If you read the news blog you’ll see a story about the Oasis Skateboard Factory (OSF). OSF is an alternative high school in downtown Toronto for kids that are at risk of dropping out of school.
Basically, the OSF teaches kids the high school curriculum—math, science, english, social studies—with skateboards. Yeah, skateboards. Designed by teacher, Craig Morrison, the school uses skateboards as a springboard for teaching. His students learn things like manufacturing and marketing by making, designing, and selling skateboards.
Mr. Morrison uses Bamboo Skateboards to help create a one-month cross curricular unit about sustainability. The students learn about issues surrounding business and sustainability, and use design to communicate their learning by creating graphic art on the decks. Recently, some of these were on display in an art gallery.
I actually first heard about Bamboo Skateboards a few months ago when I came across this video of Mr. Morrison talking about his program. There are a few things here that I think are relevant to marketing.
First, note the number of times Mr. Morrison uses the word “engage.” He constantly talks about how skateboards help to engage the students in their learning, which motivates them to find success in school.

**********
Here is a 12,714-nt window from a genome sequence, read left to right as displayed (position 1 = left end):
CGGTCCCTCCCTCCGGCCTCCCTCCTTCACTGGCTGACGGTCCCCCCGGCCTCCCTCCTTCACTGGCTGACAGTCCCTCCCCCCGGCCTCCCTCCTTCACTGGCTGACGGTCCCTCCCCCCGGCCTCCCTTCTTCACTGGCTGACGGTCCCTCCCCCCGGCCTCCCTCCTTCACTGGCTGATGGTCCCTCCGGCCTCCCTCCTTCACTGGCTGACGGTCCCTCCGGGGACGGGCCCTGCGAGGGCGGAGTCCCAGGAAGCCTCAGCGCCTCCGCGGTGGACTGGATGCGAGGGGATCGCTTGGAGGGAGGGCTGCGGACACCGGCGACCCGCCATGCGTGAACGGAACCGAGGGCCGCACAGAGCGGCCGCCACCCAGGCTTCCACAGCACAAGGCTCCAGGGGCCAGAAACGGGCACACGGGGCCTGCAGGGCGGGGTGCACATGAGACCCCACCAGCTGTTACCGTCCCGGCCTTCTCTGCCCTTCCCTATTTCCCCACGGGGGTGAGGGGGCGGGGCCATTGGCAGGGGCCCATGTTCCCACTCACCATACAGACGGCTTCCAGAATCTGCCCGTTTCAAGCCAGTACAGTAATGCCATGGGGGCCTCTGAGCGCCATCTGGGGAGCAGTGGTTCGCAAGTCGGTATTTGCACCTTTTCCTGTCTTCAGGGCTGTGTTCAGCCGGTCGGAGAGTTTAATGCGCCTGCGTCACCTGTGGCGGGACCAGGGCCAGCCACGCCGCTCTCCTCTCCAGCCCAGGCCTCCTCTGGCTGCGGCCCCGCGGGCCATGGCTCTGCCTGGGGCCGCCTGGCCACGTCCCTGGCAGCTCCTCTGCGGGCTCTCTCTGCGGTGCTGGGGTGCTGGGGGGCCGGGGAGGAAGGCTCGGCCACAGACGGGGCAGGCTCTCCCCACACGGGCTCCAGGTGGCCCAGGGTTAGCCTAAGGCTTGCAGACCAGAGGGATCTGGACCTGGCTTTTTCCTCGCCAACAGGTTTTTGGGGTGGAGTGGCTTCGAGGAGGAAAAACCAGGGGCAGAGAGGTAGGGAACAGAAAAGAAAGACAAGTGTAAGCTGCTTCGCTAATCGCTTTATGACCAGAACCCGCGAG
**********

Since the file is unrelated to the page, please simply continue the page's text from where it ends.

The word “engage” is the trendy marketing term. We try to engage our fans, audiences, and customers in our marketing endeavors. When I heard Mr. Morrison talking about engaging students, it really made me realize that teachers are perhaps the most overlooked marketing resource out there. While marketers have been engaging audiences for five years, good teachers have been creating lesson plans that engage their students for decades! If you can get a kid to want to learn math, you can sell anything!
The second interesting point is about business and education. Bamboo Skateboards helps the OSF and other schools with its Sustainability Through Art (STA) program. Schools like the OSF benefit from the STA with a fun and engaging teaching opportunity while Bamboo Skateboards extends its brand awareness.
The integration of Bamboo Skateboards into the school is a really great example of businesses adding value to education. And yet it somehow seems wrong or unethical to have a corporate presence in the classroom.
But with reduced funding for schools and a greater need for a highly skilled workforce, I think that we need to start looking for ways that the private sector can help educators. Perhaps now is the time for a new mutually beneficial “educational marketing” that adds relevant and real world content to the school curriculum, motivates young people, and improves academic success while providing brand exposure for businesses.